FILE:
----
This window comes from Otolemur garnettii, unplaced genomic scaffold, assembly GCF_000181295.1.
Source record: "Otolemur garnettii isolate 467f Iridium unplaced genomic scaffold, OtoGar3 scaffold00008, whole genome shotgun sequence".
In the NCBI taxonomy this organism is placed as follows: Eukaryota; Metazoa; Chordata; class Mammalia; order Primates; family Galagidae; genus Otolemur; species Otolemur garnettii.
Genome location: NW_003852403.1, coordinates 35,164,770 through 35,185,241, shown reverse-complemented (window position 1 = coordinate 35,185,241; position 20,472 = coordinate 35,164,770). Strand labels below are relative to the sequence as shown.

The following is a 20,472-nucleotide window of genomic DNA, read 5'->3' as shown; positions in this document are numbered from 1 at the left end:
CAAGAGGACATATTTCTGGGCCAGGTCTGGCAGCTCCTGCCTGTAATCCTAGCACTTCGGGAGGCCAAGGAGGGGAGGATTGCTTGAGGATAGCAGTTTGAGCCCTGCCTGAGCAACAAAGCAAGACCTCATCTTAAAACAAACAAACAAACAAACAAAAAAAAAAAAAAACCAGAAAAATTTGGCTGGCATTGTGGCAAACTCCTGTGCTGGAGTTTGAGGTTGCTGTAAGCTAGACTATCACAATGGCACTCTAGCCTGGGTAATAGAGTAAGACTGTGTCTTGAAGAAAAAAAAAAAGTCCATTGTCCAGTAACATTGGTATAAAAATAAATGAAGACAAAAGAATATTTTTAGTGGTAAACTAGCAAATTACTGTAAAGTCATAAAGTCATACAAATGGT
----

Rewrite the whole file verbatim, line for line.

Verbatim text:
This window comes from Otolemur garnettii, unplaced genomic scaffold, assembly GCF_000181295.1.
Source record: "Otolemur garnettii isolate 467f Iridium unplaced genomic scaffold, OtoGar3 scaffold00008, whole genome shotgun sequence".
In the NCBI taxonomy this organism is placed as follows: Eukaryota; Metazoa; Chordata; class Mammalia; order Primates; family Galagidae; genus Otolemur; species Otolemur garnettii.
Genome location: NW_003852403.1, coordinates 35,164,770 through 35,185,241, shown reverse-complemented (window position 1 = coordinate 35,185,241; position 20,472 = coordinate 35,164,770). Strand labels below are relative to the sequence as shown.

The following is a 20,472-nucleotide window of genomic DNA, read 5'->3' as shown; positions in this document are numbered from 1 at the left end:
CAAGAGGACATATTTCTGGGCCAGGTCTGGCAGCTCCTGCCTGTAATCCTAGCACTTCGGGAGGCCAAGGAGGGGAGGATTGCTTGAGGATAGCAGTTTGAGCCCTGCCTGAGCAACAAAGCAAGACCTCATCTTAAAACAAACAAACAAACAAACAAAAAAAAAAAAAAACCAGAAAAATTTGGCTGGCATTGTGGCAAACTCCTGTGCTGGAGTTTGAGGTTGCTGTAAGCTAGACTATCACAATGGCACTCTAGCCTGGGTAATAGAGTAAGACTGTGTCTTGAAGAAAAAAAAAAAGTCCATTGTCCAGTAACATTGGTATAAAAATAAATGAAGACAAAAGAATATTTTTAGTGGTAAACTAGCAAATTACTGTAAAGTCATAAAGTCATACAAATGGT